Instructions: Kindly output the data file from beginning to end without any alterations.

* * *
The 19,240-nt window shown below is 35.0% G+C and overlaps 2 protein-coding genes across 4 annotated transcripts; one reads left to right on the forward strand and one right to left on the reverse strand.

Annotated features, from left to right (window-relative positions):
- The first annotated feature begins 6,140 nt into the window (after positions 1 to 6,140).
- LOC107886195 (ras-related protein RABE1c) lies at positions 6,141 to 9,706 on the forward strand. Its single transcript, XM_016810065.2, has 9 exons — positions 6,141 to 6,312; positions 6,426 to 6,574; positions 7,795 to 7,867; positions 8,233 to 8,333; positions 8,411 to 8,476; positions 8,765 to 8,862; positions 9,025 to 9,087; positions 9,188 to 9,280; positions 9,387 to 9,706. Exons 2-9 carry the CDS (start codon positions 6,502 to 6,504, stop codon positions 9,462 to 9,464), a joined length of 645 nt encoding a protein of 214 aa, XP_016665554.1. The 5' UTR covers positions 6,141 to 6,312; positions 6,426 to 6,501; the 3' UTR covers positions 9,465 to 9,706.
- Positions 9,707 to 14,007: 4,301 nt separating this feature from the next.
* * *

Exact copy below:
The 19,240-nt window shown below is 35.0% G+C and overlaps 2 protein-coding genes across 4 annotated transcripts; one reads left to right on the forward strand and one right to left on the reverse strand.

Annotated features, from left to right (window-relative positions):
- The first annotated feature begins 6,140 nt into the window (after positions 1 to 6,140).
- LOC107886195 (ras-related protein RABE1c) lies at positions 6,141 to 9,706 on the forward strand. Its single transcript, XM_016810065.2, has 9 exons — positions 6,141 to 6,312; positions 6,426 to 6,574; positions 7,795 to 7,867; positions 8,233 to 8,333; positions 8,411 to 8,476; positions 8,765 to 8,862; positions 9,025 to 9,087; positions 9,188 to 9,280; positions 9,387 to 9,706. Exons 2-9 carry the CDS (start codon positions 6,502 to 6,504, stop codon positions 9,462 to 9,464), a joined length of 645 nt encoding a protein of 214 aa, XP_016665554.1. The 5' UTR covers positions 6,141 to 6,312; positions 6,426 to 6,501; the 3' UTR covers positions 9,465 to 9,706.
- Positions 9,707 to 14,007: 4,301 nt separating this feature from the next.